With a number of nonprofit groups already using the fundraising-outreach service, Y Combinator-backed startup Amicus just scored a $3.2 million funding round.
Can nonprofit fundraising get by with a little help from your friends?
That’s the idea behind Amicus, a nonprofit fundraising startup that optimizes outreach campaigns by taking advantage of Facebook social graph data to raise success rates and limit overhead. The company’s CEO and co-founder, Seth Bannon, took inspiration for the product from his own work as a volunteer.
“I thought crappy tech was holding the causes back and wasting my time and my volunteers’ time.”
“I’ve been involved with causes since I was 14 and I’ve always been super frustrated,” Bannon told TechCrunch. “I thought crappy tech was holding the causes back and wasting my time and my volunteers’ time. So a few colleagues challenged me to fix it and here we are.”
The concept is already showing signs of success, with the company, initially backed by the the startup accelerator Y Combinator, recently announcing a $3.2 million funding round.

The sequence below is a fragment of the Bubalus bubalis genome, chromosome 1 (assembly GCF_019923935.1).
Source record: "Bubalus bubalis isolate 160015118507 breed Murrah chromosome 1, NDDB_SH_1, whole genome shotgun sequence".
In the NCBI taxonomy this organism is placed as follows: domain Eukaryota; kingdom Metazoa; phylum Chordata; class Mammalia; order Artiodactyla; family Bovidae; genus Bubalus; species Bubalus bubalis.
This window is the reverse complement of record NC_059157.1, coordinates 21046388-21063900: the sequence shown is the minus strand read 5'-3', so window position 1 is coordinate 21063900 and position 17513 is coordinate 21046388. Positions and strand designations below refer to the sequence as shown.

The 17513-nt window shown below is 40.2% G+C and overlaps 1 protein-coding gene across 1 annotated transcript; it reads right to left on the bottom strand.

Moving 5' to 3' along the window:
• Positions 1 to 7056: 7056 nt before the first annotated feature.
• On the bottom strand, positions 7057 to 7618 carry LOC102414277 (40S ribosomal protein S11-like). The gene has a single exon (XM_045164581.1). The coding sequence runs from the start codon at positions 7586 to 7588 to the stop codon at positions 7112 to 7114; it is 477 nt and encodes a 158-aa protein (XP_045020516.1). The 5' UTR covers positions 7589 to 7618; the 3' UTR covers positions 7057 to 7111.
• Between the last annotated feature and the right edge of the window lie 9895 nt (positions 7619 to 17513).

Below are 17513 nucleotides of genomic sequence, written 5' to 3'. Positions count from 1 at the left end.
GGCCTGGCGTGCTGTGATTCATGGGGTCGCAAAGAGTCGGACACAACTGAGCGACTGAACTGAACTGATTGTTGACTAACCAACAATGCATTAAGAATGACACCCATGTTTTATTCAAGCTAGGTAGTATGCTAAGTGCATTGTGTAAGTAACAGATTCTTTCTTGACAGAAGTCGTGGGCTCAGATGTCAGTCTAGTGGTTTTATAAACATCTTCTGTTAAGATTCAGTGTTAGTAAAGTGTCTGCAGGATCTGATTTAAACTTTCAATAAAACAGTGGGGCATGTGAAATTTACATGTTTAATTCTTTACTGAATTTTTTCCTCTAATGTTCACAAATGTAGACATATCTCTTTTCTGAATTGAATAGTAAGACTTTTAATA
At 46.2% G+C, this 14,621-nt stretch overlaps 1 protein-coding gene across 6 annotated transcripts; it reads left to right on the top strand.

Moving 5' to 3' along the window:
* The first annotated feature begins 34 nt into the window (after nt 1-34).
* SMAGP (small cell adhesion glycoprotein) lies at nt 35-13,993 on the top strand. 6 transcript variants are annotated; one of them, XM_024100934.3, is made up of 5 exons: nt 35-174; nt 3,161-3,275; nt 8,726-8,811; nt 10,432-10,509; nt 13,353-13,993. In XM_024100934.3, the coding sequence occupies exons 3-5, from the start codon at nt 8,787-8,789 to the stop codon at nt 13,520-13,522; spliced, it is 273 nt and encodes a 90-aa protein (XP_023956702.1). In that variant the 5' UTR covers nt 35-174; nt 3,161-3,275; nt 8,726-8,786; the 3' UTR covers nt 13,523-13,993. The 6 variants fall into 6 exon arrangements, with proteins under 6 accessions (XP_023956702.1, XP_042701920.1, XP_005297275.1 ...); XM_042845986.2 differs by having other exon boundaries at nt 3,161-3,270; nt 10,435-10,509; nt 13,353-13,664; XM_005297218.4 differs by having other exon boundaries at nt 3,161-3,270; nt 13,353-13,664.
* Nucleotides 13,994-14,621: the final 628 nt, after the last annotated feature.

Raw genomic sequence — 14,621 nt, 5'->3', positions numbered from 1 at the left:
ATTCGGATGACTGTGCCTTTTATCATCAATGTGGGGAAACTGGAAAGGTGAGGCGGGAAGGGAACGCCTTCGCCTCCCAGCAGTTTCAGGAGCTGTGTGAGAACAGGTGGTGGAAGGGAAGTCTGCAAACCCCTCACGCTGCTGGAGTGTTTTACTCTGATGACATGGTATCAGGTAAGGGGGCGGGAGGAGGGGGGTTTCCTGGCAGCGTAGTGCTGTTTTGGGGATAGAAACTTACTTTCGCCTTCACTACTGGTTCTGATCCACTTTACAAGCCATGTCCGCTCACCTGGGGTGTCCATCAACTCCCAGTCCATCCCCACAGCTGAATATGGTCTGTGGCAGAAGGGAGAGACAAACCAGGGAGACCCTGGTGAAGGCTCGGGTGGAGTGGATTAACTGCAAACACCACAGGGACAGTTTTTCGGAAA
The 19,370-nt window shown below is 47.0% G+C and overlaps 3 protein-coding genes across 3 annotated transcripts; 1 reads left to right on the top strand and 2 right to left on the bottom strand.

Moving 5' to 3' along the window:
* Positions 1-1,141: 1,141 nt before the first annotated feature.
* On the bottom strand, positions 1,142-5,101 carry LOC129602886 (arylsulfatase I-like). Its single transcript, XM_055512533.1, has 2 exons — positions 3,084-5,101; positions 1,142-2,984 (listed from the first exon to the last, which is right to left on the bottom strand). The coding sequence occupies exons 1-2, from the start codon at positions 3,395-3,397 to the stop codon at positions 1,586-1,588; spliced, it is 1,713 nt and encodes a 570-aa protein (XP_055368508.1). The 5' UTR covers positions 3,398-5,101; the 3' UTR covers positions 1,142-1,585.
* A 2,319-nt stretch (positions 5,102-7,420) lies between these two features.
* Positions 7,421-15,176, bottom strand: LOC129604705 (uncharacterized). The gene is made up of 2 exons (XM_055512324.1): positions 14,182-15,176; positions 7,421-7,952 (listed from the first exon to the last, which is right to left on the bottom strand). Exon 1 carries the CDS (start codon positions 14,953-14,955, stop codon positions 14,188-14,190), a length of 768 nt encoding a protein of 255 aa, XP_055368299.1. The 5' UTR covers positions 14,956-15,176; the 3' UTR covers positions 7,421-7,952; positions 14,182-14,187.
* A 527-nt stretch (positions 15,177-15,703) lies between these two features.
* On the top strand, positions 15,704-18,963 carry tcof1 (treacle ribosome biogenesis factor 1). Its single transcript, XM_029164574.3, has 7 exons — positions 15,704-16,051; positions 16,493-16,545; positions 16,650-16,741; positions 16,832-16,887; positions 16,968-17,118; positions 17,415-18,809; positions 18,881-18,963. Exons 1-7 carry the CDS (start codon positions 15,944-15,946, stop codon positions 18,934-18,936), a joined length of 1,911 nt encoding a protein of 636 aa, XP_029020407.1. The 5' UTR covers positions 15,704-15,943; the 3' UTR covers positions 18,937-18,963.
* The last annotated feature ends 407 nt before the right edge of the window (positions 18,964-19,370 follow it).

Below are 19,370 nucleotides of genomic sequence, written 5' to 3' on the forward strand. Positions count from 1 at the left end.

And it has already scored some big names on the fundraising front, including the AFL-CIO, the Human Rights Campaign, and the National Education Association.
Here’s how Amicus does it:
Social graph reliance: Instead of giving volunteers a list of random people to call, Amicus takes advantage of the volunteers’ social media contacts (“we’re friends on Facebook”) or demographic details (“we went to the same high school”), cross-checks them with the group’s official list of people whom the groups are attempting to reach, and uses the personal interactions as a way to more effectively reach their audience.
A personal touch: While other companies in similar markets, such as Causes, use Facebook and other social media outlets to interact with end users, Amicus mixes it up — utilizing VOIP-based phone calls and personalized postcards to facilitate the interactions.
Making it a game: As VentureBeat points out, the gamification element — complete with points, a leader board, and a potential to win prizes — helps give volunteers incentive to continue helping.
As big data continues to become a big deal, we’re going to see more approaches like this. How could your association — whether a charitable nonprofit or one focused on business interests — take advantage of these kinds of tactics?